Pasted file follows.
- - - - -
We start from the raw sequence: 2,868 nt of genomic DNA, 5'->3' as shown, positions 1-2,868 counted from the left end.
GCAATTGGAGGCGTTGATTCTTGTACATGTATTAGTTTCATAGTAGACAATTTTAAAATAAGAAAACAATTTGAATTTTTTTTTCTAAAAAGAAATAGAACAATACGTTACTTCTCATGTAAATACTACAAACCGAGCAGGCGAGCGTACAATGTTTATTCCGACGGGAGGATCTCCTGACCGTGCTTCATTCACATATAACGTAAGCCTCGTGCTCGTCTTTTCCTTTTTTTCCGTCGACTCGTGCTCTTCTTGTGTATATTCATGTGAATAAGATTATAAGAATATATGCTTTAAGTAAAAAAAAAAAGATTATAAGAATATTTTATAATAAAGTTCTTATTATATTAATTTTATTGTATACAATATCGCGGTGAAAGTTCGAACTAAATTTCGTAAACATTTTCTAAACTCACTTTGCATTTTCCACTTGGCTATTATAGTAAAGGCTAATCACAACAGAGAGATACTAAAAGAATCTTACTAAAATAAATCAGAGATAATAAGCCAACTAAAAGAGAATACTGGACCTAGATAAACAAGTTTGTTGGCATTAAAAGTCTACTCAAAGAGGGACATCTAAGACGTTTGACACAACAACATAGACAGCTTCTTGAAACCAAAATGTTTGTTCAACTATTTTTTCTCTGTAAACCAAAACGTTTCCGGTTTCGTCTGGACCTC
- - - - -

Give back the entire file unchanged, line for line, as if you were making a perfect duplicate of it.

We start from the raw sequence: 2,868 nt of genomic DNA, 5'->3' as shown, positions 1-2,868 counted from the left end.
GCAATTGGAGGCGTTGATTCTTGTACATGTATTAGTTTCATAGTAGACAATTTTAAAATAAGAAAACAATTTGAATTTTTTTTTCTAAAAAGAAATAGAACAATACGTTACTTCTCATGTAAATACTACAAACCGAGCAGGCGAGCGTACAATGTTTATTCCGACGGGAGGATCTCCTGACCGTGCTTCATTCACATATAACGTAAGCCTCGTGCTCGTCTTTTCCTTTTTTTCCGTCGACTCGTGCTCTTCTTGTGTATATTCATGTGAATAAGATTATAAGAATATATGCTTTAAGTAAAAAAAAAAAGATTATAAGAATATTTTATAATAAAGTTCTTATTATATTAATTTTATTGTATACAATATCGCGGTGAAAGTTCGAACTAAATTTCGTAAACATTTTCTAAACTCACTTTGCATTTTCCACTTGGCTATTATAGTAAAGGCTAATCACAACAGAGAGATACTAAAAGAATCTTACTAAAATAAATCAGAGATAATAAGCCAACTAAAAGAGAATACTGGACCTAGATAAACAAGTTTGTTGGCATTAAAAGTCTACTCAAAGAGGGACATCTAAGACGTTTGACACAACAACATAGACAGCTTCTTGAAACCAAAATGTTTGTTCAACTATTTTTTCTCTGTAAACCAAAACGTTTCCGGTTTCGTCTGGACCTC